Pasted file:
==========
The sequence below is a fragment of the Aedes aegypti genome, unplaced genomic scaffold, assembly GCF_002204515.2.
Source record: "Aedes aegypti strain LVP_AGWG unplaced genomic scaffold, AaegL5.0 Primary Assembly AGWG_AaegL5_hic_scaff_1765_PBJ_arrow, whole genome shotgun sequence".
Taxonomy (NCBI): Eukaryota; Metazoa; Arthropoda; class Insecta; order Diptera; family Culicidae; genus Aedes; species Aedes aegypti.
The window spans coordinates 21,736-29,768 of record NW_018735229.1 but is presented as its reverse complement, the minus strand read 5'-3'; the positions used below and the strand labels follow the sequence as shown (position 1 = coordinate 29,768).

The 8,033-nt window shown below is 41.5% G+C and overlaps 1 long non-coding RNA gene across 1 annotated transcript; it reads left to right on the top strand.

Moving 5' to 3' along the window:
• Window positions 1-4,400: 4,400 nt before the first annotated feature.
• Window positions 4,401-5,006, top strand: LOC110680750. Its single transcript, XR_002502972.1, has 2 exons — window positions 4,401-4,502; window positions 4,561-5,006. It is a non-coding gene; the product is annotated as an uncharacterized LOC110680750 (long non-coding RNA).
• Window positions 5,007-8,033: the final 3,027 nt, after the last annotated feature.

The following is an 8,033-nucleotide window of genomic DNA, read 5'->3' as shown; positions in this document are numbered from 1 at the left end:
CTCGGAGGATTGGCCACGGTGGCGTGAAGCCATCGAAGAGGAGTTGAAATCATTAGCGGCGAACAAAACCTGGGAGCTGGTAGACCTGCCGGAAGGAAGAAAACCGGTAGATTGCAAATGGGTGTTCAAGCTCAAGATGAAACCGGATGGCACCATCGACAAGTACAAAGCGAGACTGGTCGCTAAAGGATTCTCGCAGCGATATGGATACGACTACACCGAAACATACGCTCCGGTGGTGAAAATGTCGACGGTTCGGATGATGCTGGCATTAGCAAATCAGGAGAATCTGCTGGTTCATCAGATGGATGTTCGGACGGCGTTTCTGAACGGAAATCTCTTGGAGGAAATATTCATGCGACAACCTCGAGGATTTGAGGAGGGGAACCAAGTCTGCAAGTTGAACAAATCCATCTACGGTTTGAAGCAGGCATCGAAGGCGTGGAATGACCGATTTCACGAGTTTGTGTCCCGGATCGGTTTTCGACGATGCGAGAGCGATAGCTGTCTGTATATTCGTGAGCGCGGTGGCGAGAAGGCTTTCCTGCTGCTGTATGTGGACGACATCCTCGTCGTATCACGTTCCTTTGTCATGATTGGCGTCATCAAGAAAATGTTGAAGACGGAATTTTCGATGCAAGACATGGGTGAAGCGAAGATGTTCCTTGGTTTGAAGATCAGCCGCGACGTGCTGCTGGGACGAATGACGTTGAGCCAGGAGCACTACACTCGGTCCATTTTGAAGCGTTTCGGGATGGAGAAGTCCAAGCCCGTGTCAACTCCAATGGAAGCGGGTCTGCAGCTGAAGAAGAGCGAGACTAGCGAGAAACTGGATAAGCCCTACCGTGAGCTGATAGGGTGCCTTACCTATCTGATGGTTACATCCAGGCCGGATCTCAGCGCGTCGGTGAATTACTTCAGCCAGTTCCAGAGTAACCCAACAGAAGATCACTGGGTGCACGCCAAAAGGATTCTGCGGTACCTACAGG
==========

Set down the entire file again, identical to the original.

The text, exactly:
The sequence below is a fragment of the Aedes aegypti genome, unplaced genomic scaffold, assembly GCF_002204515.2.
Source record: "Aedes aegypti strain LVP_AGWG unplaced genomic scaffold, AaegL5.0 Primary Assembly AGWG_AaegL5_hic_scaff_1765_PBJ_arrow, whole genome shotgun sequence".
Taxonomy (NCBI): Eukaryota; Metazoa; Arthropoda; class Insecta; order Diptera; family Culicidae; genus Aedes; species Aedes aegypti.
The window spans coordinates 21,736-29,768 of record NW_018735229.1 but is presented as its reverse complement, the minus strand read 5'-3'; the positions used below and the strand labels follow the sequence as shown (position 1 = coordinate 29,768).

The 8,033-nt window shown below is 41.5% G+C and overlaps 1 long non-coding RNA gene across 1 annotated transcript; it reads left to right on the top strand.

Moving 5' to 3' along the window:
• Window positions 1-4,400: 4,400 nt before the first annotated feature.
• Window positions 4,401-5,006, top strand: LOC110680750. Its single transcript, XR_002502972.1, has 2 exons — window positions 4,401-4,502; window positions 4,561-5,006. It is a non-coding gene; the product is annotated as an uncharacterized LOC110680750 (long non-coding RNA).
• Window positions 5,007-8,033: the final 3,027 nt, after the last annotated feature.

The following is an 8,033-nucleotide window of genomic DNA, read 5'->3' as shown; positions in this document are numbered from 1 at the left end:
CTCGGAGGATTGGCCACGGTGGCGTGAAGCCATCGAAGAGGAGTTGAAATCATTAGCGGCGAACAAAACCTGGGAGCTGGTAGACCTGCCGGAAGGAAGAAAACCGGTAGATTGCAAATGGGTGTTCAAGCTCAAGATGAAACCGGATGGCACCATCGACAAGTACAAAGCGAGACTGGTCGCTAAAGGATTCTCGCAGCGATATGGATACGACTACACCGAAACATACGCTCCGGTGGTGAAAATGTCGACGGTTCGGATGATGCTGGCATTAGCAAATCAGGAGAATCTGCTGGTTCATCAGATGGATGTTCGGACGGCGTTTCTGAACGGAAATCTCTTGGAGGAAATATTCATGCGACAACCTCGAGGATTTGAGGAGGGGAACCAAGTCTGCAAGTTGAACAAATCCATCTACGGTTTGAAGCAGGCATCGAAGGCGTGGAATGACCGATTTCACGAGTTTGTGTCCCGGATCGGTTTTCGACGATGCGAGAGCGATAGCTGTCTGTATATTCGTGAGCGCGGTGGCGAGAAGGCTTTCCTGCTGCTGTATGTGGACGACATCCTCGTCGTATCACGTTCCTTTGTCATGATTGGCGTCATCAAGAAAATGTTGAAGACGGAATTTTCGATGCAAGACATGGGTGAAGCGAAGATGTTCCTTGGTTTGAAGATCAGCCGCGACGTGCTGCTGGGACGAATGACGTTGAGCCAGGAGCACTACACTCGGTCCATTTTGAAGCGTTTCGGGATGGAGAAGTCCAAGCCCGTGTCAACTCCAATGGAAGCGGGTCTGCAGCTGAAGAAGAGCGAGACTAGCGAGAAACTGGATAAGCCCTACCGTGAGCTGATAGGGTGCCTTACCTATCTGATGGTTACATCCAGGCCGGATCTCAGCGCGTCGGTGAATTACTTCAGCCAGTTCCAGAGTAACCCAACAGAAGATCACTGGGTGCACGCCAAAAGGATTCTGCGGTACCTACAGG